South-east of a line from Portland Bill to Flamborough Head, there are no significant areas of reasonably hard rock outcrop in England. In this area, sand and gravel are the only local source of aggregate, but although they can often make good concrete, are not generally as versatile as rock. However, south-east England has the highest demand for quality aggregate, not only because it is one of the most densely populated part of Britain, but also because it contains fast growing areas around the Thames estuary, Ashford, Milton Keynes and Cambridge.
By far the largest areas of hard rock are the Carboniferous Limestone outcrops of Mendip and the Bristol region. The darker, less pure Carboniferous limestones, such as the Black Rock Limestone with 6 to 7% silica, are best suited for use as aggregates. In contrast, some of the lighter oolitic limestones, such as the Burrington Oolite, are extremely chemically pure, with 99% calcium carbonate, and are used in the chemical and steel industries.
These Carboniferous limestones make up the majority of the Mendip Hills. Today, aggregate extraction is concentrated at the eastern end of Mendips in part because this is closest to the large markets of south-east England. In addition, the quarries can also be readily hidden in the low 'plateau' topography, and avoid both the highly valued landscapes and water supply areas to the west. For this reason, two of the largest limestone quarries in Europe are located here. Smaller quarries occur further west around Cheddar, but these supply mostly local markets.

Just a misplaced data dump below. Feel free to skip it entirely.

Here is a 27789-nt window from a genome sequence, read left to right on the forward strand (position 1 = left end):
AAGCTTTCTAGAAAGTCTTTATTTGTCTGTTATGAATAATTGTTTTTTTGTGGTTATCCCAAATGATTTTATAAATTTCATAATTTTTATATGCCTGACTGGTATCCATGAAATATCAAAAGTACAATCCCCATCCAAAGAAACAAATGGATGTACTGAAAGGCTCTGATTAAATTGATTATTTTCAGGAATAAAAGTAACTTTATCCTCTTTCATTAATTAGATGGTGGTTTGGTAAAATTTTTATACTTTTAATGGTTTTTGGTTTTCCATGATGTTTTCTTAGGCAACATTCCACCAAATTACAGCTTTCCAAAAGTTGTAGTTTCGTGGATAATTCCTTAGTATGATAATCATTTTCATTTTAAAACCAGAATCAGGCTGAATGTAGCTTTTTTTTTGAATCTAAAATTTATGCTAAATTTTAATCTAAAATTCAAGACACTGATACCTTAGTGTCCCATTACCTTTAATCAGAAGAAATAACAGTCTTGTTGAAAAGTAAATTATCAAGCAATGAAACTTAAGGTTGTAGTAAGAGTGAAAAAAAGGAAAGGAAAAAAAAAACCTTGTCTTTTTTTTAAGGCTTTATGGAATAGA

Other hard rocks occur, particularly the Silurian andesite lavas around Beacon Hill. These have similar properties to some Leicestershire igneous rocks and can be used for skid-resistant road surfacing. However, their outcrop is restricted to a small area at Moon's Hill, Stoke St Michael. The Devonian Portishead Formation is generally too friable and inconsistent to be used as aggregates. The younger Jurassic limestones are highly variable in terms of chemical and physical quality and usually occur as very thin beds, interleaved with sandy or clayey material and as such are not well suited to modern quarrying or aggregate and industrial requirements. However when worked selectively in certain areas, the limestones of the Inferior Oolite (Middle Jurassic), notably at Doulting, are sufficiently consistent and attractive to have been used as a fine building or decorative stone.
© British Geological Survey, NERC 2015. This site is hosted by the British Geological Survey but responsibility for the content of the site lies with Foundations of the Mendips website not with the British Geological Survey. Questions, suggestions or comments regarding the contents of this site should be directed to Dr Andrew Farrant.